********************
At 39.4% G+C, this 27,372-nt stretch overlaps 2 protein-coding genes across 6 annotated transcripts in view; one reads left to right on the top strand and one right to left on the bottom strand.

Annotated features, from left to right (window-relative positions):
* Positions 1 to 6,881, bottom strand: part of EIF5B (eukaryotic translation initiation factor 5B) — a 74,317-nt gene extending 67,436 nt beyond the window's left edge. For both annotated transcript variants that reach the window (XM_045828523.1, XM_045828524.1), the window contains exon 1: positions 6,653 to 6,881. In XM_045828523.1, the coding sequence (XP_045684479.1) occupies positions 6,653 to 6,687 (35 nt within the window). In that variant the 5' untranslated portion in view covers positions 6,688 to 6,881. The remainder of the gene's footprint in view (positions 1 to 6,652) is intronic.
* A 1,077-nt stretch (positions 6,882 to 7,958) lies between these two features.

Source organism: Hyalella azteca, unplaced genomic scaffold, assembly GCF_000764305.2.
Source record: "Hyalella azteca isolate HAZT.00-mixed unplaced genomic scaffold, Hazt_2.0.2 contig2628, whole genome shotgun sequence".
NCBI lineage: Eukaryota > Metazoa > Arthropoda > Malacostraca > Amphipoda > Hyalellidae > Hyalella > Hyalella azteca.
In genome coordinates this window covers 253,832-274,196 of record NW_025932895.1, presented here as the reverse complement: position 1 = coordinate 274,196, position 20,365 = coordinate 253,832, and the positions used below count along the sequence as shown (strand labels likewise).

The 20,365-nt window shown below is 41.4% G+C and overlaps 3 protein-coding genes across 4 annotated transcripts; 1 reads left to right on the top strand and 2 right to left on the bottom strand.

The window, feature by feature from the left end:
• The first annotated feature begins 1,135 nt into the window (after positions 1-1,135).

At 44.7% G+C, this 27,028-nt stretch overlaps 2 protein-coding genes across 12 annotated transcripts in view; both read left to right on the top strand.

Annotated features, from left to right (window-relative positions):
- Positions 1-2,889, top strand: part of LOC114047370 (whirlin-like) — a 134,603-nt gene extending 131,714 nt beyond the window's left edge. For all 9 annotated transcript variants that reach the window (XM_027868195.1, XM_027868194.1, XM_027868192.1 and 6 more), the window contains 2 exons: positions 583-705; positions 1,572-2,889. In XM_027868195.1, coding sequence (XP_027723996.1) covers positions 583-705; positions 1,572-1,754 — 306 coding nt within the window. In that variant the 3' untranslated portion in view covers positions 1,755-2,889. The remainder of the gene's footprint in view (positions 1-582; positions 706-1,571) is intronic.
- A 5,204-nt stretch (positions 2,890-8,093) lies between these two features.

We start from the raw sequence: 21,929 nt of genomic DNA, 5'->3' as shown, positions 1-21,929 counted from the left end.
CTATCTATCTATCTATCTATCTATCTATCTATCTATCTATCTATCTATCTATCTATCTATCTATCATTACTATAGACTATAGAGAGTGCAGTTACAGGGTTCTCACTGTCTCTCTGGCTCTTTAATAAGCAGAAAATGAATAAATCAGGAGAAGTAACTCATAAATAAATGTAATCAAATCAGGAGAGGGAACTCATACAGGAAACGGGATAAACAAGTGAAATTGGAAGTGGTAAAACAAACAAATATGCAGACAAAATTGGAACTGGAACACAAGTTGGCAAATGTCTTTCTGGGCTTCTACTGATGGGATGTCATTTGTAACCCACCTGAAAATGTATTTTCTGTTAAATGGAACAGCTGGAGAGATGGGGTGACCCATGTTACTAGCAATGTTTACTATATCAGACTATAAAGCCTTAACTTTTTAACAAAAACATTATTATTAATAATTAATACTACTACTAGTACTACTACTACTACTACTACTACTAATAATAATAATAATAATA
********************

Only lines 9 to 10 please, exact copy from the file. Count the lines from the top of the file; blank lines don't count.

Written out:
The 20,365-nt window shown below is 41.4% G+C and overlaps 3 protein-coding genes across 4 annotated transcripts; 1 reads left to right on the top strand and 2 right to left on the bottom strand.

The window, feature by feature from the left end: